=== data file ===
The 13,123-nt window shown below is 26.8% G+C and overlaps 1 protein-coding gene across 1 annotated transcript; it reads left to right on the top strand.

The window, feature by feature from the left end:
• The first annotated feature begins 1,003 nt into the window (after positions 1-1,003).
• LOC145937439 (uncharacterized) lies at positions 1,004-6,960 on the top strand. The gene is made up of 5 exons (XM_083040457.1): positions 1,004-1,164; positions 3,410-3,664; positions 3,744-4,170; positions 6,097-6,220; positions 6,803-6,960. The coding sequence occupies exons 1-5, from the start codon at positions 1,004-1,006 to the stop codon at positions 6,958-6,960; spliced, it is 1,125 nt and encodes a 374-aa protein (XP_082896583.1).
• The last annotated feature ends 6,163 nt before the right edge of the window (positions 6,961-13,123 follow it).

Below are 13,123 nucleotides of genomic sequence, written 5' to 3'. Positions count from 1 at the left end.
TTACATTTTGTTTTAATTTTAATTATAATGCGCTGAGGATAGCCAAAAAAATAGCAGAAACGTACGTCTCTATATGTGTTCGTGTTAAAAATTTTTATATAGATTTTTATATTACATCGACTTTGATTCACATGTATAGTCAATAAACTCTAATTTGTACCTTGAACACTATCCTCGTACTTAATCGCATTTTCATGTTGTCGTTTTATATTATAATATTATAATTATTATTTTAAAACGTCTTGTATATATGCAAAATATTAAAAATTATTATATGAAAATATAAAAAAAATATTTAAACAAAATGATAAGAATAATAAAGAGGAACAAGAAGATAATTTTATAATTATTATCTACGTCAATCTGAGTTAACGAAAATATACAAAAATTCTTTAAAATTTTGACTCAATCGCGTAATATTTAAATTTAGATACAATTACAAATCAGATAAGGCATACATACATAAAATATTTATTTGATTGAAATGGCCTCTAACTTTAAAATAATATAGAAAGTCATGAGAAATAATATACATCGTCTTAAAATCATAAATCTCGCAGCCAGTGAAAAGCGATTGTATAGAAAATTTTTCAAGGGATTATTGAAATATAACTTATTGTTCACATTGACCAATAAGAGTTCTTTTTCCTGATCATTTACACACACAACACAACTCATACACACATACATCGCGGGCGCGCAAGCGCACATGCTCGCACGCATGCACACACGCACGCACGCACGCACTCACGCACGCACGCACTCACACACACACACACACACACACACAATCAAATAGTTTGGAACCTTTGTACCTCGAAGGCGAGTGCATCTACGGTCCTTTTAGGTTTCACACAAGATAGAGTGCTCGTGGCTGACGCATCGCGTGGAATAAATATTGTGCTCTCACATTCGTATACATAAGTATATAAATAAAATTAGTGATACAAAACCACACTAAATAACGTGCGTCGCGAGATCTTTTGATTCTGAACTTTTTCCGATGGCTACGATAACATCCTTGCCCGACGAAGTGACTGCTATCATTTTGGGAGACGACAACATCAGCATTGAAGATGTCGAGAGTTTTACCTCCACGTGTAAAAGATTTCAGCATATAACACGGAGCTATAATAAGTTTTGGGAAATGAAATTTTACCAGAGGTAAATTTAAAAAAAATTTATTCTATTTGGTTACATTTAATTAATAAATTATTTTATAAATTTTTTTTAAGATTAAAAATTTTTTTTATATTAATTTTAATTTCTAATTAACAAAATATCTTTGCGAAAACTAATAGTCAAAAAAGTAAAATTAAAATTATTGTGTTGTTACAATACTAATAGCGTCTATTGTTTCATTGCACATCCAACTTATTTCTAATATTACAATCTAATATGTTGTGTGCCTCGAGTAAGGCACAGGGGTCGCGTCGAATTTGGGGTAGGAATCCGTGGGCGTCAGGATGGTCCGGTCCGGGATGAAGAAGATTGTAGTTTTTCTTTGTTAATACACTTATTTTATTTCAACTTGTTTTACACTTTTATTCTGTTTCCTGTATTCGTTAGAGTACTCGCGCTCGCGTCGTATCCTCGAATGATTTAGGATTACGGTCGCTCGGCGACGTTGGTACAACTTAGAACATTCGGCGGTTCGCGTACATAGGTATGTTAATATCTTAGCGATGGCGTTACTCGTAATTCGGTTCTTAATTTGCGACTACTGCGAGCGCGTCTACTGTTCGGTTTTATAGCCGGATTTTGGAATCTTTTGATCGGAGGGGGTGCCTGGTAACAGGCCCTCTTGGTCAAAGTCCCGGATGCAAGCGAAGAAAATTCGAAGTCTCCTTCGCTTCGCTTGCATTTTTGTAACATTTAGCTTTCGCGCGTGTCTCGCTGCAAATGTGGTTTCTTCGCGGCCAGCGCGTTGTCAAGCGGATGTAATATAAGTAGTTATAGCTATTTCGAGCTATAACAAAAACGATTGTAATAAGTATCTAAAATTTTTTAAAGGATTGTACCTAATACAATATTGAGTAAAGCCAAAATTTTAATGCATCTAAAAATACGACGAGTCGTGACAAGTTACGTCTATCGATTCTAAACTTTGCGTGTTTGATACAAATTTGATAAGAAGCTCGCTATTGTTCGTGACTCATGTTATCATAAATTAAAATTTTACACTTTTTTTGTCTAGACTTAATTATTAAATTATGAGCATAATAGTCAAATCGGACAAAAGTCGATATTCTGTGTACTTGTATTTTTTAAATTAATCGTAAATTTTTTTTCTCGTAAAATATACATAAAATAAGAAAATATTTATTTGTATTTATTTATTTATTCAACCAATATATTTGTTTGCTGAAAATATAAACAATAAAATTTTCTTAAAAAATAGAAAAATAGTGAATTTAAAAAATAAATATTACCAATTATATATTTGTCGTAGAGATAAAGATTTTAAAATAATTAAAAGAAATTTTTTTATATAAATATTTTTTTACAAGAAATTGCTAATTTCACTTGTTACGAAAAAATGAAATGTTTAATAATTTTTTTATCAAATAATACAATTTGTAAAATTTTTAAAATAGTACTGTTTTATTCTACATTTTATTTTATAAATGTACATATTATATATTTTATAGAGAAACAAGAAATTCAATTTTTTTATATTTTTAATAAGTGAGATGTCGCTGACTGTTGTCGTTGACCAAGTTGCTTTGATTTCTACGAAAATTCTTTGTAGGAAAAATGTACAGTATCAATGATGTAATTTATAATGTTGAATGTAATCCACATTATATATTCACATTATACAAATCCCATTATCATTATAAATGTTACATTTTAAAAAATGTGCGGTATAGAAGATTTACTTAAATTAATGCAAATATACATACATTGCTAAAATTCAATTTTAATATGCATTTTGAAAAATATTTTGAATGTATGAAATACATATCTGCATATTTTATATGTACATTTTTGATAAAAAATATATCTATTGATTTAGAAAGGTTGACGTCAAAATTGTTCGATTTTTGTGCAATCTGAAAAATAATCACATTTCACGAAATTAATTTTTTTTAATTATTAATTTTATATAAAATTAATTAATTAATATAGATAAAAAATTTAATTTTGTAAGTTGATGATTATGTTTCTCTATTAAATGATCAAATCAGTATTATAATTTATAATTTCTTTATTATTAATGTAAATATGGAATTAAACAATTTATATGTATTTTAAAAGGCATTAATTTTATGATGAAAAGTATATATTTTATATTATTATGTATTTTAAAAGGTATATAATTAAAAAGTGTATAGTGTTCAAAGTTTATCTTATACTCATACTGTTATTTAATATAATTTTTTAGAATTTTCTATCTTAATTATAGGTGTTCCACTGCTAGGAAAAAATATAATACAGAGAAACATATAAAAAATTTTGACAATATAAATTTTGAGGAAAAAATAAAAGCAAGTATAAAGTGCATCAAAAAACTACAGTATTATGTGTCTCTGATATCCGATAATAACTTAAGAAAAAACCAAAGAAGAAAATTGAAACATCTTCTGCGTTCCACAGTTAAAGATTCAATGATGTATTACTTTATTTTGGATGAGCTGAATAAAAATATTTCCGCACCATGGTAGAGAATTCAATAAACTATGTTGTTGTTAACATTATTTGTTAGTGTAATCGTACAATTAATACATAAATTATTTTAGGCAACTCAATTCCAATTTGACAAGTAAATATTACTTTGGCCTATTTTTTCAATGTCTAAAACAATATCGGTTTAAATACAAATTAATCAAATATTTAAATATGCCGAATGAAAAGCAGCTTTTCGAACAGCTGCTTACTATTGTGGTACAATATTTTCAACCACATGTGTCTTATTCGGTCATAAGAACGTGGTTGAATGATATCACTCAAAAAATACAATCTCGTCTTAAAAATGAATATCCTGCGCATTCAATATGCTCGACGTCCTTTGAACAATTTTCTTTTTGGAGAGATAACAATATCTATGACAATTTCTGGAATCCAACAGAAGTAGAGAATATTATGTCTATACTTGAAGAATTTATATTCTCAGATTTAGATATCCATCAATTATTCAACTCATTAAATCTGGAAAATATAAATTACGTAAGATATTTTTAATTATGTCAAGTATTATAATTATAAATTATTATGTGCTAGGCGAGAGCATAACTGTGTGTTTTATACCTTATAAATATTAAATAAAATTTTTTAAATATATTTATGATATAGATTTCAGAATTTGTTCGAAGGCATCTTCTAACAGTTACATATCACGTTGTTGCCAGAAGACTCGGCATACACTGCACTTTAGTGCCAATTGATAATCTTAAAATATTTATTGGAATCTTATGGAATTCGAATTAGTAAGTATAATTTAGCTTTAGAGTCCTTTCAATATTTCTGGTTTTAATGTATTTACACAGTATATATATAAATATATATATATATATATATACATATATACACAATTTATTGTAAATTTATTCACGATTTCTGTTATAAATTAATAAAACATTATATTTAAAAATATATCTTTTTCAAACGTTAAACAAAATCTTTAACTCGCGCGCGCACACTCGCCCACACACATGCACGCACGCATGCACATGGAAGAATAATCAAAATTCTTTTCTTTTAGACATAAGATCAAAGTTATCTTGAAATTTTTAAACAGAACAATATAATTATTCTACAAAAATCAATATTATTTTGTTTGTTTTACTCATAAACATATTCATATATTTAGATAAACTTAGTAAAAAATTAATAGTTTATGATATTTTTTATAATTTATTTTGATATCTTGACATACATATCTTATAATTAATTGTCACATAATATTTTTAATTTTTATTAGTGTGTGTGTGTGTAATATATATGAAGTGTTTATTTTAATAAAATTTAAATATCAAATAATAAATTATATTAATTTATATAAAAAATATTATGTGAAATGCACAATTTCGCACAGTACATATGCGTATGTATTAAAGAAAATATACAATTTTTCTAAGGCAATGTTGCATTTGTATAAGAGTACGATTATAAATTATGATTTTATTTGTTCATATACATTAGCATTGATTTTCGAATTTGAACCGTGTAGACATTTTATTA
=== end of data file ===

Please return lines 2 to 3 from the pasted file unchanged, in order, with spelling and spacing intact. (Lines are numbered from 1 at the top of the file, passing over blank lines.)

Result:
The window, feature by feature from the left end:
• The first annotated feature begins 1,003 nt into the window (after positions 1-1,003).